Brake Glow

An aspiring motorsports journalist’s personal blog.

Tag Archives: Racing

Road America Returning to 2014 IndyCar Schedule?

As reported yesterday on Twitter, George Bruggenthies is expected to attend the Long Beach round of the IndyCar series in April.

George Bruggenthies, the President of the 4.048-mile Road America circuit, has long been in talks with the IndyCar series to return to the Elkhart Lake, Wisconsin track. The two have been unable to come to an agreement since IndyCar merged with Champ Car in early 2008.

Sources suggested Bruggenthies plans to meet with IndyCar officials at the legendary street-circuit layout in Long Beach but would not speak publicly as the information is not yet public.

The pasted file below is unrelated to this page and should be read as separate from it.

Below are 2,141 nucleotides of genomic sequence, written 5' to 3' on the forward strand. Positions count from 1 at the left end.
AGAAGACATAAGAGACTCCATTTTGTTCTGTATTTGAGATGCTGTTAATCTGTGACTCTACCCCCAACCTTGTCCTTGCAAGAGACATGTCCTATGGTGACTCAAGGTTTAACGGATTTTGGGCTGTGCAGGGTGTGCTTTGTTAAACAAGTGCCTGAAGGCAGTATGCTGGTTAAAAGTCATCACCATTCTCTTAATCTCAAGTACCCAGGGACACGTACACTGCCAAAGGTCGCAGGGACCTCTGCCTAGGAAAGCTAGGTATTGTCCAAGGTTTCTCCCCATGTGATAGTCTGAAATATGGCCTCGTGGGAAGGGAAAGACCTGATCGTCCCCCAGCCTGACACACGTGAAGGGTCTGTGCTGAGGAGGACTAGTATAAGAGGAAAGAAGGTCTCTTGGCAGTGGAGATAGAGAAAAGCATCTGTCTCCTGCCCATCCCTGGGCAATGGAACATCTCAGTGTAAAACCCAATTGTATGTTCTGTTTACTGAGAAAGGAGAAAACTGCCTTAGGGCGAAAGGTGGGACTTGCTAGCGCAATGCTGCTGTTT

Road America and IndyCar last hosted talks with then-CEO of IndyCar, Randy Bernard, looking to replace the Chinese round of the calendar that fell through. Talks posed a combined weekend of the American LeMans Series and IndyCar in August of 2012. Ultimately, Bernard decided to do away with the round altogether and, instead, extend the distance of the 2012 season finale at Auto Club Speedway, in Fontana, CA, to 500 miles.

With the recently finalized plans to merge the American LeMans Series and the Grand-Am Championship to form United Sports Car Racing in 2014, one can only ponder the massive opportunity Road America may have to host a United Sports Car round alongside of IndyCar next year.

Road America last hosted a major open-wheel race in 2007, the final year of the now-defunct Champ Car series. 4-Time Champ Car champion, and current Dragon Racing driver, Sebastien Bourdais won the race on his way to his final championship in the series.